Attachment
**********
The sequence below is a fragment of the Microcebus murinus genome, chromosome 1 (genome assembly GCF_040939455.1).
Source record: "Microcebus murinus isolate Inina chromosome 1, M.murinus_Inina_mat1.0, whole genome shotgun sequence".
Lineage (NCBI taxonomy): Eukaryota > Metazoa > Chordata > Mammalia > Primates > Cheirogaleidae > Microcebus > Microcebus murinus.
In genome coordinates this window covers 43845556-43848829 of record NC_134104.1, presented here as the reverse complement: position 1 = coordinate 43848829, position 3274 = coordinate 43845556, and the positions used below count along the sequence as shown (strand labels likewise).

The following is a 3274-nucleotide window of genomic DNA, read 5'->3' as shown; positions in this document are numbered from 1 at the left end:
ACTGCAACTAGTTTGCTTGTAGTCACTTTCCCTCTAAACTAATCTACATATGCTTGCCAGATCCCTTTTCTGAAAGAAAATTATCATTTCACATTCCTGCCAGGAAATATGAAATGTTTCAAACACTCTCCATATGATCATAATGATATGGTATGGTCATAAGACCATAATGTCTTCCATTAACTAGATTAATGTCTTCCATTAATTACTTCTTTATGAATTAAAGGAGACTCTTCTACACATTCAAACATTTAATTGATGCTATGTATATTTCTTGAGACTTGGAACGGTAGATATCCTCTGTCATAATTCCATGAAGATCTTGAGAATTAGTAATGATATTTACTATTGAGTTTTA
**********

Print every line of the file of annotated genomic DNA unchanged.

The sequence below is a fragment of the Microcebus murinus genome, chromosome 1 (genome assembly GCF_040939455.1).
Source record: "Microcebus murinus isolate Inina chromosome 1, M.murinus_Inina_mat1.0, whole genome shotgun sequence".
Lineage (NCBI taxonomy): Eukaryota > Metazoa > Chordata > Mammalia > Primates > Cheirogaleidae > Microcebus > Microcebus murinus.
In genome coordinates this window covers 43845556-43848829 of record NC_134104.1, presented here as the reverse complement: position 1 = coordinate 43848829, position 3274 = coordinate 43845556, and the positions used below count along the sequence as shown (strand labels likewise).

The following is a 3274-nucleotide window of genomic DNA, read 5'->3' as shown; positions in this document are numbered from 1 at the left end:
ACTGCAACTAGTTTGCTTGTAGTCACTTTCCCTCTAAACTAATCTACATATGCTTGCCAGATCCCTTTTCTGAAAGAAAATTATCATTTCACATTCCTGCCAGGAAATATGAAATGTTTCAAACACTCTCCATATGATCATAATGATATGGTATGGTCATAAGACCATAATGTCTTCCATTAACTAGATTAATGTCTTCCATTAATTACTTCTTTATGAATTAAAGGAGACTCTTCTACACATTCAAACATTTAATTGATGCTATGTATATTTCTTGAGACTTGGAACGGTAGATATCCTCTGTCATAATTCCATGAAGATCTTGAGAATTAGTAATGATATTTACTATTGAGTTTTA